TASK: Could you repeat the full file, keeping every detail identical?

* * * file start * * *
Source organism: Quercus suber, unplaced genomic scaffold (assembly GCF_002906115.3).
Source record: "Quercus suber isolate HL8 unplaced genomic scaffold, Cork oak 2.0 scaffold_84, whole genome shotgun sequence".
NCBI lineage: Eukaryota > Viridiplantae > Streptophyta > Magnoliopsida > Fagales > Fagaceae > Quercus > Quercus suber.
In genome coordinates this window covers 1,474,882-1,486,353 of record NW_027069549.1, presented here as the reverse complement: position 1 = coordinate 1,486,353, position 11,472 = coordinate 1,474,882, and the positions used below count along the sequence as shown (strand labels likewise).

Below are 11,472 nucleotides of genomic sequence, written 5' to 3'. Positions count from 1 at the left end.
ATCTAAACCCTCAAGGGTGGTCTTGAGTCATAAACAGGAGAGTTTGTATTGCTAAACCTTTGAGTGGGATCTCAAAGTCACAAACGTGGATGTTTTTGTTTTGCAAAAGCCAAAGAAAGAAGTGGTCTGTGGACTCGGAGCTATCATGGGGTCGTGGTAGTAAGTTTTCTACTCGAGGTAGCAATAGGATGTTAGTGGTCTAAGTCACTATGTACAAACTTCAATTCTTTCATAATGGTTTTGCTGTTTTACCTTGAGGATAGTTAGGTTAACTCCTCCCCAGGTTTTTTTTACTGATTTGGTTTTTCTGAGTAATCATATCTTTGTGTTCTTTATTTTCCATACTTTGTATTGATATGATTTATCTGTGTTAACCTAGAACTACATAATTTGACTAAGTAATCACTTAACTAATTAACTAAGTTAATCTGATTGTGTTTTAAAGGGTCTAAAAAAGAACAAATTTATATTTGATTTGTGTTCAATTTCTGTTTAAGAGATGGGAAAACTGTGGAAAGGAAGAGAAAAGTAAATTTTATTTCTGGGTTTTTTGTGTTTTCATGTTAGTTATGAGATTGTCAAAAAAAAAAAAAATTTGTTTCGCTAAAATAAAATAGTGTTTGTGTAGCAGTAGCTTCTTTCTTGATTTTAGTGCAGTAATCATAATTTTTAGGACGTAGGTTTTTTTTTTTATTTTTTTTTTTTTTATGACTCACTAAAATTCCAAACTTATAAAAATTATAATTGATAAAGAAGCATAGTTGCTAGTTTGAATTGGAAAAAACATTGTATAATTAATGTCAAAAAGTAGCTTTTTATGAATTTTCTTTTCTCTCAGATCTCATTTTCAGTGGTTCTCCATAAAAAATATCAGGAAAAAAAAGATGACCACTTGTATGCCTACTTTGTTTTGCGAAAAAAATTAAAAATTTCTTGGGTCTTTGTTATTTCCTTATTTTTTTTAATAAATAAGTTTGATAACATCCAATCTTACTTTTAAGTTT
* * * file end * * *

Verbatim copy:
Source organism: Quercus suber, unplaced genomic scaffold (assembly GCF_002906115.3).
Source record: "Quercus suber isolate HL8 unplaced genomic scaffold, Cork oak 2.0 scaffold_84, whole genome shotgun sequence".
NCBI lineage: Eukaryota > Viridiplantae > Streptophyta > Magnoliopsida > Fagales > Fagaceae > Quercus > Quercus suber.
In genome coordinates this window covers 1,474,882-1,486,353 of record NW_027069549.1, presented here as the reverse complement: position 1 = coordinate 1,486,353, position 11,472 = coordinate 1,474,882, and the positions used below count along the sequence as shown (strand labels likewise).

Below are 11,472 nucleotides of genomic sequence, written 5' to 3'. Positions count from 1 at the left end.
ATCTAAACCCTCAAGGGTGGTCTTGAGTCATAAACAGGAGAGTTTGTATTGCTAAACCTTTGAGTGGGATCTCAAAGTCACAAACGTGGATGTTTTTGTTTTGCAAAAGCCAAAGAAAGAAGTGGTCTGTGGACTCGGAGCTATCATGGGGTCGTGGTAGTAAGTTTTCTACTCGAGGTAGCAATAGGATGTTAGTGGTCTAAGTCACTATGTACAAACTTCAATTCTTTCATAATGGTTTTGCTGTTTTACCTTGAGGATAGTTAGGTTAACTCCTCCCCAGGTTTTTTTTACTGATTTGGTTTTTCTGAGTAATCATATCTTTGTGTTCTTTATTTTCCATACTTTGTATTGATATGATTTATCTGTGTTAACCTAGAACTACATAATTTGACTAAGTAATCACTTAACTAATTAACTAAGTTAATCTGATTGTGTTTTAAAGGGTCTAAAAAAGAACAAATTTATATTTGATTTGTGTTCAATTTCTGTTTAAGAGATGGGAAAACTGTGGAAAGGAAGAGAAAAGTAAATTTTATTTCTGGGTTTTTTGTGTTTTCATGTTAGTTATGAGATTGTCAAAAAAAAAAAAAATTTGTTTCGCTAAAATAAAATAGTGTTTGTGTAGCAGTAGCTTCTTTCTTGATTTTAGTGCAGTAATCATAATTTTTAGGACGTAGGTTTTTTTTTTTATTTTTTTTTTTTTTATGACTCACTAAAATTCCAAACTTATAAAAATTATAATTGATAAAGAAGCATAGTTGCTAGTTTGAATTGGAAAAAACATTGTATAATTAATGTCAAAAAGTAGCTTTTTATGAATTTTCTTTTCTCTCAGATCTCATTTTCAGTGGTTCTCCATAAAAAATATCAGGAAAAAAAAGATGACCACTTGTATGCCTACTTTGTTTTGCGAAAAAAATTAAAAATTTCTTGGGTCTTTGTTATTTCCTTATTTTTTTTAATAAATAAGTTTGATAACATCCAATCTTACTTTTAAGTTT